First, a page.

Dress codes in schools make sense – they set out concrete guidelines to keep students decent and at least somewhat professionally dressed. In theory, they can help to set students on an equal footing and reduce the disparity in dress between the economically disadvantaged and the well-off. Some administrators also argue for dress codes as a means to keep gang colors – and gang violence – suppressed in schools. There is no significant empirical evidence that dress codes succeed in any of these areas, but then, there’s also no significant empirical evidence that they don’t.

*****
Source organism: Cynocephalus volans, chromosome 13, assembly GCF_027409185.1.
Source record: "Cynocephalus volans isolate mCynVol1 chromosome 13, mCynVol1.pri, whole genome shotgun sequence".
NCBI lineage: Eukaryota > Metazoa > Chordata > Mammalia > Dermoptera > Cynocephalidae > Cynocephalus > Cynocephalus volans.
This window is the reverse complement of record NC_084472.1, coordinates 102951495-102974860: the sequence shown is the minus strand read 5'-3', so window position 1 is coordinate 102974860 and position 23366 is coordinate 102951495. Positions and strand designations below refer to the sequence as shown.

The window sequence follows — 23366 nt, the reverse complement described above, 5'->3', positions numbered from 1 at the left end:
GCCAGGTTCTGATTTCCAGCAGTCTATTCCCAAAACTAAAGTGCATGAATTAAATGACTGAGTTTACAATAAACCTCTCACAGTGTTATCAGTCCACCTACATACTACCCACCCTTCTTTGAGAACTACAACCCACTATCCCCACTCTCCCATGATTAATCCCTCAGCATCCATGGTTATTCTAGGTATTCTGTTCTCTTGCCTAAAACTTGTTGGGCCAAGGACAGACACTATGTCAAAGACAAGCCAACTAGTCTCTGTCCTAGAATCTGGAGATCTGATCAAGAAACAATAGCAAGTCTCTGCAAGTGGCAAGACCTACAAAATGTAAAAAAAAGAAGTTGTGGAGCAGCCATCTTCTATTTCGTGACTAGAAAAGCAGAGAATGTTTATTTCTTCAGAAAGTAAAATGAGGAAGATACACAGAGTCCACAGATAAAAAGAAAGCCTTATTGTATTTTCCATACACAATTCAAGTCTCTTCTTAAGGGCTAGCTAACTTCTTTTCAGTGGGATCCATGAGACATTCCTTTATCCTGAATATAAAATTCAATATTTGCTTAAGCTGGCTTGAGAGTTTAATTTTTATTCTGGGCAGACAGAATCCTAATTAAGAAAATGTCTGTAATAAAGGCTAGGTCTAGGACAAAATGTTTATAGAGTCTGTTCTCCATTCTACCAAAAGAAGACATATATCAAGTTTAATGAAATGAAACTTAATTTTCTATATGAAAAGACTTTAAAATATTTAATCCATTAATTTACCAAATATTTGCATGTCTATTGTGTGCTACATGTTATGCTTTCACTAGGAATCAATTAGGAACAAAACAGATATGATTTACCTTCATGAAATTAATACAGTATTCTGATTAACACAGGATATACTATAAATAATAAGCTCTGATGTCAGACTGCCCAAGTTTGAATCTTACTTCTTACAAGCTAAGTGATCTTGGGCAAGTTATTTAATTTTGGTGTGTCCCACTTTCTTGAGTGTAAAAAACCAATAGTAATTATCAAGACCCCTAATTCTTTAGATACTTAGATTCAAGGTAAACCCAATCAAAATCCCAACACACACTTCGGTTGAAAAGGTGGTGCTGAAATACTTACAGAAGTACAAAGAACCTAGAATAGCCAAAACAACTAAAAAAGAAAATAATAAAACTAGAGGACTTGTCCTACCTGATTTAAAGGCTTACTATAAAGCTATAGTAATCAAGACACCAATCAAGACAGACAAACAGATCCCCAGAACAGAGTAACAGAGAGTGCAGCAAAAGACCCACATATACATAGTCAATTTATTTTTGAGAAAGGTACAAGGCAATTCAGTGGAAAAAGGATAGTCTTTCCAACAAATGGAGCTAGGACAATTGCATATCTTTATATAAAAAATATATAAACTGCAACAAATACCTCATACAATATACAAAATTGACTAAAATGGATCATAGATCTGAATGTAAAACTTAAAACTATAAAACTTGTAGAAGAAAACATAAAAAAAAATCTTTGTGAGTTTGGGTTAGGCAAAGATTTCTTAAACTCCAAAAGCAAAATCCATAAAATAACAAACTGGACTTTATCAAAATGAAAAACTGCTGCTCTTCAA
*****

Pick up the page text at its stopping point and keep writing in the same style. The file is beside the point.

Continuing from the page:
So what could be the harm? Well, in a word: sexism.
An informal study conducted by NPR found that most dress codes share three features: the “fingertip rule” for short and skirt length, a prohibition of bare midriffs and shoulders, and a prohibition of violent or profane messages and symbols. Two of these three apply overwhelmingly to female students, who bear the brunt of enforcement.
As one teacher put it in a recent editorial on The Daily Dot, dress codes “force teachers to police girls’ bodies.” The editorial, based on his own classroom experiences, is quite insightful and thought-provoking; you can read it here.
What do you think? Are dress codes sexist – or not? And if so, do the benefits of dress codes outweigh this detriment? Share your thoughts with us in the comments below.
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